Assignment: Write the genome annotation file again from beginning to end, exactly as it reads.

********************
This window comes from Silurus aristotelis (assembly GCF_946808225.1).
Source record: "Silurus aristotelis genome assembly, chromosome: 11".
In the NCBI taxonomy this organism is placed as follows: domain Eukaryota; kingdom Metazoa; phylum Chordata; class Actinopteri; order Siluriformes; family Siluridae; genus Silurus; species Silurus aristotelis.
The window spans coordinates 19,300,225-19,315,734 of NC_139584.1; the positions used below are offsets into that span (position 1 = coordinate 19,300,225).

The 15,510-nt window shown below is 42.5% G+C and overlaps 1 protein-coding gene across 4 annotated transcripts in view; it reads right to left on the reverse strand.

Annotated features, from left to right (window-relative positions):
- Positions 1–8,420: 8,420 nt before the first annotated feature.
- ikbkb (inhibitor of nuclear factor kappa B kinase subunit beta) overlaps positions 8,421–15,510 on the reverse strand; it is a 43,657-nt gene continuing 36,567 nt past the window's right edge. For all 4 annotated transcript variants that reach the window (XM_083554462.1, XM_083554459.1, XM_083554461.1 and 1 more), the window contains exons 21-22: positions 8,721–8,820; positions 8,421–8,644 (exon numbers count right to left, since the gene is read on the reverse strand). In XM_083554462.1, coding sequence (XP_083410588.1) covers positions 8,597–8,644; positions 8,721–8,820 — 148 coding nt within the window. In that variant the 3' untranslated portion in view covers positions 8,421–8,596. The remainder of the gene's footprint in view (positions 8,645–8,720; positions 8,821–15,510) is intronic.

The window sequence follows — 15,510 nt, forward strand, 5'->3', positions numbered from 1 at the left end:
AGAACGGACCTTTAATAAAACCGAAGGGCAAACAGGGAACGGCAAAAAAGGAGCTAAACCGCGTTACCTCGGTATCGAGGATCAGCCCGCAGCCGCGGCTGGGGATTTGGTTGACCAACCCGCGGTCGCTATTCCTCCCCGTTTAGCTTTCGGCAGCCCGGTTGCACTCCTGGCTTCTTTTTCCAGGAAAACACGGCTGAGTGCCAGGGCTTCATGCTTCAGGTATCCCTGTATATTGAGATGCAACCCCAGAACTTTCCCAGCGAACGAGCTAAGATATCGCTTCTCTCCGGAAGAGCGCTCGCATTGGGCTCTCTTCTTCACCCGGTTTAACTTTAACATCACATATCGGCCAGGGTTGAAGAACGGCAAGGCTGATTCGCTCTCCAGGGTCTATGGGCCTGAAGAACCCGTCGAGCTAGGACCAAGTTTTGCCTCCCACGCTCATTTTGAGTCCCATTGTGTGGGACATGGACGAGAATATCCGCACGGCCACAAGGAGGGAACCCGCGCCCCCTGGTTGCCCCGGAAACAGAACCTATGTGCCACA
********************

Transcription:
This window comes from Silurus aristotelis (assembly GCF_946808225.1).
Source record: "Silurus aristotelis genome assembly, chromosome: 11".
In the NCBI taxonomy this organism is placed as follows: domain Eukaryota; kingdom Metazoa; phylum Chordata; class Actinopteri; order Siluriformes; family Siluridae; genus Silurus; species Silurus aristotelis.
The window spans coordinates 19,300,225-19,315,734 of NC_139584.1; the positions used below are offsets into that span (position 1 = coordinate 19,300,225).

The 15,510-nt window shown below is 42.5% G+C and overlaps 1 protein-coding gene across 4 annotated transcripts in view; it reads right to left on the reverse strand.

Annotated features, from left to right (window-relative positions):
- Positions 1–8,420: 8,420 nt before the first annotated feature.
- ikbkb (inhibitor of nuclear factor kappa B kinase subunit beta) overlaps positions 8,421–15,510 on the reverse strand; it is a 43,657-nt gene continuing 36,567 nt past the window's right edge. For all 4 annotated transcript variants that reach the window (XM_083554462.1, XM_083554459.1, XM_083554461.1 and 1 more), the window contains exons 21-22: positions 8,721–8,820; positions 8,421–8,644 (exon numbers count right to left, since the gene is read on the reverse strand). In XM_083554462.1, coding sequence (XP_083410588.1) covers positions 8,597–8,644; positions 8,721–8,820 — 148 coding nt within the window. In that variant the 3' untranslated portion in view covers positions 8,421–8,596. The remainder of the gene's footprint in view (positions 8,645–8,720; positions 8,821–15,510) is intronic.

The window sequence follows — 15,510 nt, forward strand, 5'->3', positions numbered from 1 at the left end:
AGAACGGACCTTTAATAAAACCGAAGGGCAAACAGGGAACGGCAAAAAAGGAGCTAAACCGCGTTACCTCGGTATCGAGGATCAGCCCGCAGCCGCGGCTGGGGATTTGGTTGACCAACCCGCGGTCGCTATTCCTCCCCGTTTAGCTTTCGGCAGCCCGGTTGCACTCCTGGCTTCTTTTTCCAGGAAAACACGGCTGAGTGCCAGGGCTTCATGCTTCAGGTATCCCTGTATATTGAGATGCAACCCCAGAACTTTCCCAGCGAACGAGCTAAGATATCGCTTCTCTCCGGAAGAGCGCTCGCATTGGGCTCTCTTCTTCACCCGGTTTAACTTTAACATCACATATCGGCCAGGGTTGAAGAACGGCAAGGCTGATTCGCTCTCCAGGGTCTATGGGCCTGAAGAACCCGTCGAGCTAGGACCAAGTTTTGCCTCCCACGCTCATTTTGAGTCCCATTGTGTGGGACATGGACGAGAATATCCGCACGGCCACAAGGAGGGAACCCGCGCCCCCTGGTTGCCCCGGAAACAGAACCTATGTGCCACA